Fulbright teachers are back at IHS for the annual Fulbright Program. The program has been partnering with IUP in the exchange since 2016, with cancellations during the COVID-19 pandemic. Teachers worldwide have the opportunity to explore school districts throughout the United States for better understanding of cultural and academic differences.
The Fulbright Program is funded by the U.S. Department of State’s Bureau of Educational and Cultural Affairs. Originally established in 1946, the program hosts scholarships for more than 160 countries across the globe today. The organization provides yearly scholarships for teachers to travel to a school in a foreign country.
Selection for the scholarship is an extensive process. Countries may have more than 100 applicants to choose a small, exceptional group from. If teachers are granted the scholarship, they are placed at the university by the State Department based on their subject, grade level, and research project proposal.
This year, IHS is hosting 12 exchange teachers from various countries. Teachers are also placed at the Junior High School and Eisenhower Elementary School.
The international exchange program presents students and teachers at IHS with a new outlook on foreign cultures and academic relationships. Education is a striving goal at IHS, which highlights the necessity of understanding the world outside of the U.S.
English teacher from Brazil, Andrea De Andrade comments, “Now I have much more to share with my students, because I only use books, videos and songs, but now I have experience…even improving the languages and learning new words and new pronunciations. I’m learning a lot which I can share with my students.”
For many exchange teachers, the program has been a cultural shock to learn about the average school day in America. A few of the main contrasts between other countries and IHS is the privilege students have to access technology, elective classes, unrestricted clothing and the lunch menu. Fulbright teachers from developing countries explain that electives are not common in other countries. Instead, students stay in one or two classrooms learning all the required subjects.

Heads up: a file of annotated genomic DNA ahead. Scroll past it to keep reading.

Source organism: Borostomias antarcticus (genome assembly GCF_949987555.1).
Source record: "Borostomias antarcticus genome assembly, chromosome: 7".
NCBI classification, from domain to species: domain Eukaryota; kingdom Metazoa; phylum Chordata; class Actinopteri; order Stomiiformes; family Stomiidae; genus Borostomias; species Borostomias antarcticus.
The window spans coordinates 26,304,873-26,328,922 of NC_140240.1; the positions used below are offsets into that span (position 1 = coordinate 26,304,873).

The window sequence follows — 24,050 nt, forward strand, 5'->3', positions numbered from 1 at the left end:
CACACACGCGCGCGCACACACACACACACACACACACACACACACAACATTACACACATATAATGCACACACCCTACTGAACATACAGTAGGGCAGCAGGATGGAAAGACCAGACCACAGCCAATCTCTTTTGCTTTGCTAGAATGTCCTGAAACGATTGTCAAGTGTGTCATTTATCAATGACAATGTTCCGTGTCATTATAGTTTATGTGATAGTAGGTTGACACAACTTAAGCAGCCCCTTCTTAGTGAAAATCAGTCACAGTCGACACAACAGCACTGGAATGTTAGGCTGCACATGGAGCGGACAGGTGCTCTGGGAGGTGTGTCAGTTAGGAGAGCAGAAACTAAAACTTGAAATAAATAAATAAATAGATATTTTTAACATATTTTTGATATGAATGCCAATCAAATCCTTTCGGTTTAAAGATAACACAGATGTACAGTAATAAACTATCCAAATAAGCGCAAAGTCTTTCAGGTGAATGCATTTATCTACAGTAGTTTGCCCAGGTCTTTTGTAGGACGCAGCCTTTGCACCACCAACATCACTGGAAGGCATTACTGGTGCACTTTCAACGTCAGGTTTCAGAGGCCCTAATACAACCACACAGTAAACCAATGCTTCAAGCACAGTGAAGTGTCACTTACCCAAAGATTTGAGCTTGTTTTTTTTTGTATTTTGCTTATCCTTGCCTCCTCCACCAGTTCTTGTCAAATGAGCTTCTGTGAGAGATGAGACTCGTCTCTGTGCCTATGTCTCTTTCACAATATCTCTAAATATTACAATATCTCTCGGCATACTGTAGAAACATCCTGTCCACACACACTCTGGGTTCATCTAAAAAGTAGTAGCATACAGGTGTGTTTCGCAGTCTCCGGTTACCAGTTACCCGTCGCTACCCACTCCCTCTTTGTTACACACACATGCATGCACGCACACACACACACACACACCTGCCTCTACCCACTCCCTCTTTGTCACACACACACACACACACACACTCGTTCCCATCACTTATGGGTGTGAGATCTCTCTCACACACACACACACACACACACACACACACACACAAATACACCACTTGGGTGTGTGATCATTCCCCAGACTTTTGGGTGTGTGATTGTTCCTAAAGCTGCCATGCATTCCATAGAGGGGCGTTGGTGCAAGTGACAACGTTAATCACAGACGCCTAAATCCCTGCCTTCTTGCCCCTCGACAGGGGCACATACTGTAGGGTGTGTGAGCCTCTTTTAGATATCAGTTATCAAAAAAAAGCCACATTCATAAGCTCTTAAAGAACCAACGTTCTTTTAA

“You are very lucky to have these rich resources, while back at home we have limited resources,” April Belarmino, a science teacher from the Philippines explains, “We do not even have Chromebooks for each student, they bring their own phones.”
Despite these differences, exchange teachers are partnered with IHS teachers to survey classroom work ethic which they can evolve into new techniques at their own school. Sarifah Noor Aini Syed Mahmood, a 7-12 grade social studies teacher from Singapore, expresses the benefits this program has brought her, “For me what I like about this experience is it allows me to look at different practices. For example you have a four minute bell, I do see the students rushing to get into class to make sure they are there on time. That’s one take away I would like to practice with my students, because my students take their own time to get into class.”
The most significant event of the Fulbright Program is the cultural fair near the end of the exchange teachers’ visit. Fulbright teachers assemble a display for students to promote, demonstrate and highlight their culture from around the world from their own school to Indiana, PA. This is an exciting activity to end their stay at Indiana School District.
The Fulbright Distinguished Awards in Teaching Program for International Teachers (FDAI) is sponsored by the U.S. Department of State, Bureau of Educational and Cultural Affairs, and administered by the International Research and Exchanges Board (IREX).
Editor In Chief
Elia Dietz is experiencing her sophomore year at IHS as second-year reporter for the High Arrow. Outside of school, she enjoys tennis, dancing, and reading. She is happy to be a part of the High Arrow again and expresses high hopes for this school year.
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